I finally was able to make the map I wanted, at least, the first-order map, a basic voter preference density map. I hope to build on this data infrastructure with different overlays, result sets, future elections, and so on.
You can view the map here; choose between mayoral candidates in the drop-down selector to update the map with their vote percentages.
I’d like to see the left hand of the operators of the Chicago Data Portal talk with the right hand of the Chicago Board of Elections, and simply take down the pre-2015 ward and precinct boundaries (or better yet, rename them to something that won’t be mistaken for the most recent version and leave them up for historical research) and get the current shapefiles uploaded as soon as possible. In the meantime, I hope that interested parties will avail themselves of my hosted shapefiles.
More generally I’d like for stakeholders in the world of government data to reflect on the state of the open data movement, and consider examples such as these as the tiny abrasions that impede all sorts of productivity, beyond my modest map-making efforts. On one hand, we’ve made enormous progress; on the other, we’re still fighting the same 10-year-old battles.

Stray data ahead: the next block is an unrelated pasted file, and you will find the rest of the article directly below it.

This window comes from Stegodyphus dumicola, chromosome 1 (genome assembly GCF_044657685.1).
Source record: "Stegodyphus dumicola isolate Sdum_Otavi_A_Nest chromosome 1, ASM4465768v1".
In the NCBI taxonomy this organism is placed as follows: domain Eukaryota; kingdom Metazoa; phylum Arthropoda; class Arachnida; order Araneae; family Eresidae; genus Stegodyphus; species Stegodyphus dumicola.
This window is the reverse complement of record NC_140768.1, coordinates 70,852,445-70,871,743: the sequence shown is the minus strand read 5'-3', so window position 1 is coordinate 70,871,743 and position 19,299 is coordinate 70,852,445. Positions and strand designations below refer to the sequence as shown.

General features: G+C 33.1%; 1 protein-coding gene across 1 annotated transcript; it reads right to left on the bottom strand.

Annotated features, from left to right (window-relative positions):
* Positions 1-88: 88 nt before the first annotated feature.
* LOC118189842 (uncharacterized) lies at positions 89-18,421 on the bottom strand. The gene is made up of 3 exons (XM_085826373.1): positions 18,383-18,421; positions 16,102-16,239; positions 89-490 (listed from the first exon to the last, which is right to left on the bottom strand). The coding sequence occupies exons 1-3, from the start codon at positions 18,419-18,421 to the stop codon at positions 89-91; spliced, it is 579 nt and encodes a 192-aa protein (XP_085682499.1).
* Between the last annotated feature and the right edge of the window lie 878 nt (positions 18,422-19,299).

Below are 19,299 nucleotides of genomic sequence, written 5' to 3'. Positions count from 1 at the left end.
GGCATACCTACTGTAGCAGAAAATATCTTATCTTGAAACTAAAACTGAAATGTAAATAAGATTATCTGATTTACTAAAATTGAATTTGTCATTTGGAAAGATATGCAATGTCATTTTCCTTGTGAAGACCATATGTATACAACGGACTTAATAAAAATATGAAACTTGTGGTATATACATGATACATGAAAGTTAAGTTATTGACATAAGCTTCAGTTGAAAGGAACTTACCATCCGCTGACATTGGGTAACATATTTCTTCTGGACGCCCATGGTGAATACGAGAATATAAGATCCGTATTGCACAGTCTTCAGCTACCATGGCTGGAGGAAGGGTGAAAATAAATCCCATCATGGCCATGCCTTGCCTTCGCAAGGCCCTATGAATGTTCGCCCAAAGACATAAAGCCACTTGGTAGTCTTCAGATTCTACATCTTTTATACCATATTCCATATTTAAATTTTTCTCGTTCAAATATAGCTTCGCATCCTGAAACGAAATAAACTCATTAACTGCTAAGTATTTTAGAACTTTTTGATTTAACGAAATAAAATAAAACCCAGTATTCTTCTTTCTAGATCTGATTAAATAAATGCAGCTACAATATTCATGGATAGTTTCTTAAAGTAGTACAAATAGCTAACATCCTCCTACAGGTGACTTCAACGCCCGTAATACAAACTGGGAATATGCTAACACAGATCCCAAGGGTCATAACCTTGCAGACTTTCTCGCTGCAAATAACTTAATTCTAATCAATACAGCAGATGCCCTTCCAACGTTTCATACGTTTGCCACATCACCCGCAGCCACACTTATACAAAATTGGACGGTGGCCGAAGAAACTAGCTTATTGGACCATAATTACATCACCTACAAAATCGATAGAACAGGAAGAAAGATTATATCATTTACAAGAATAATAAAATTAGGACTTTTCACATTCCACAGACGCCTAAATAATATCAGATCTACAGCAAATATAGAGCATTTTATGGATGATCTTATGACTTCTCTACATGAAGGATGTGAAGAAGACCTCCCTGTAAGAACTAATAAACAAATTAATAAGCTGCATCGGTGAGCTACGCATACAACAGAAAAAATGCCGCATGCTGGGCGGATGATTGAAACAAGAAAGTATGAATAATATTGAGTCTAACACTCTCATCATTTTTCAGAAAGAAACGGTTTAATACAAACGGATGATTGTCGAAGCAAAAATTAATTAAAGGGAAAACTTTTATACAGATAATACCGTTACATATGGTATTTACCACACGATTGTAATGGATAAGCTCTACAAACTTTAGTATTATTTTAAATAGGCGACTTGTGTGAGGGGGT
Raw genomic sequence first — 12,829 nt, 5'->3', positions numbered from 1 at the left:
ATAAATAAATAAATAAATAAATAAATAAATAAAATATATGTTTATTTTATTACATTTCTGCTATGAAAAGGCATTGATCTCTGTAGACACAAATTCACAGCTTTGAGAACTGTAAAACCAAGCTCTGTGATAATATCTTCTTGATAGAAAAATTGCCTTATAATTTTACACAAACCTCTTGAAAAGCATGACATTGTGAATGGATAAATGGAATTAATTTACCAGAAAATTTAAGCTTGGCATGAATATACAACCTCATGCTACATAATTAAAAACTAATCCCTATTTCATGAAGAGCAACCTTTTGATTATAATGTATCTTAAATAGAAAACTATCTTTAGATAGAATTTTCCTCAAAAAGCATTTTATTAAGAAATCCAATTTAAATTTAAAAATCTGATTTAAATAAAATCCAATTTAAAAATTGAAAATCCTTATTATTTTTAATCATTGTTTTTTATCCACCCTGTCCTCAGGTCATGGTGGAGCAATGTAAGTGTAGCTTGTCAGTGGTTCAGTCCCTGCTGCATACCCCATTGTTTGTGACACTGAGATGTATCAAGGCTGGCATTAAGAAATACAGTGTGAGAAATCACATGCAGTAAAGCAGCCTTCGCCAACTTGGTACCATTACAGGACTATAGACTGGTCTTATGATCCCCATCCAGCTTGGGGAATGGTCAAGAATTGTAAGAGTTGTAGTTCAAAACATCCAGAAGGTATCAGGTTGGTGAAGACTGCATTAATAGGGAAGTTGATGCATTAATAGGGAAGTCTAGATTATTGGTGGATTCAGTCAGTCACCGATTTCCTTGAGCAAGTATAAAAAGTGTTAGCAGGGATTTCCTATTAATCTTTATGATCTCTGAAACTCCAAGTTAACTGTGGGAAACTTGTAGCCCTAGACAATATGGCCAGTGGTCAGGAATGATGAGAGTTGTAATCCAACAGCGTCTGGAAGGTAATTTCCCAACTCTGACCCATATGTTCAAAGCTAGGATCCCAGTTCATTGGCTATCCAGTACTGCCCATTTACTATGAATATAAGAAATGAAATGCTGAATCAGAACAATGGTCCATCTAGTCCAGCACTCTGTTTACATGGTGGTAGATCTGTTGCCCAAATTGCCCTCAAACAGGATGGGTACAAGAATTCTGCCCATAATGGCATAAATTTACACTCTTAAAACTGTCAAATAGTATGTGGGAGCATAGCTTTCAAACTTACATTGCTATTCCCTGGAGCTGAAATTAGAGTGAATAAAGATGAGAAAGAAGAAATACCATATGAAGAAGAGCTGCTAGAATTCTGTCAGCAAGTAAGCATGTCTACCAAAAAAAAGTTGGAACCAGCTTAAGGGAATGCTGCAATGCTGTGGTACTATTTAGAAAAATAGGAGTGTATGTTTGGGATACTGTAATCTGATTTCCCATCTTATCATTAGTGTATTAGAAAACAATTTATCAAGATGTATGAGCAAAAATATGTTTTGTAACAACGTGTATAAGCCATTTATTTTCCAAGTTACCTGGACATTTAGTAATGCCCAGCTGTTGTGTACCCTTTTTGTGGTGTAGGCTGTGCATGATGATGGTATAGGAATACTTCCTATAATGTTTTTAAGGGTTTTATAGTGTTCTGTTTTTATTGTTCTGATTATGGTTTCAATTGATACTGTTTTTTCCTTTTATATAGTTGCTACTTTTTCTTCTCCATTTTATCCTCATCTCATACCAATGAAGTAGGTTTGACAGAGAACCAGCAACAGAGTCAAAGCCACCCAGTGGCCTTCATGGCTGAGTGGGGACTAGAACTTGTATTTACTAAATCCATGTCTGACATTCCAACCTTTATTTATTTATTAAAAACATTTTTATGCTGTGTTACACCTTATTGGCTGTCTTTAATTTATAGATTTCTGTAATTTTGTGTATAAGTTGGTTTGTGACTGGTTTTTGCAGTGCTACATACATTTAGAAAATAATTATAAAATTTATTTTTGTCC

And to the FOIA officer at the BOE who responded so promptly, many thanks!
- It is 2015 and the third-largest U.S. city is still publishing official election results on a decade-old system that doesn’t lend itself to machine-readability without substantial friction, which violates #5 of the 8 Principles of Open Government Data. I wrote a Python program to extract the data from the particular formatting of the BOE site. ↩
- In my defense, while I’ve lived in Chicago for more than 10 years, I only recently moved back after a 5-year hiatus, so my map intuitions are a little stale. ↩
- Thus arguably in violation of #1, #3, #4, and #6 of the 8 Principles of Open Government Data. ↩
- For this I just screenshotted and collaged them in an image editor. ↩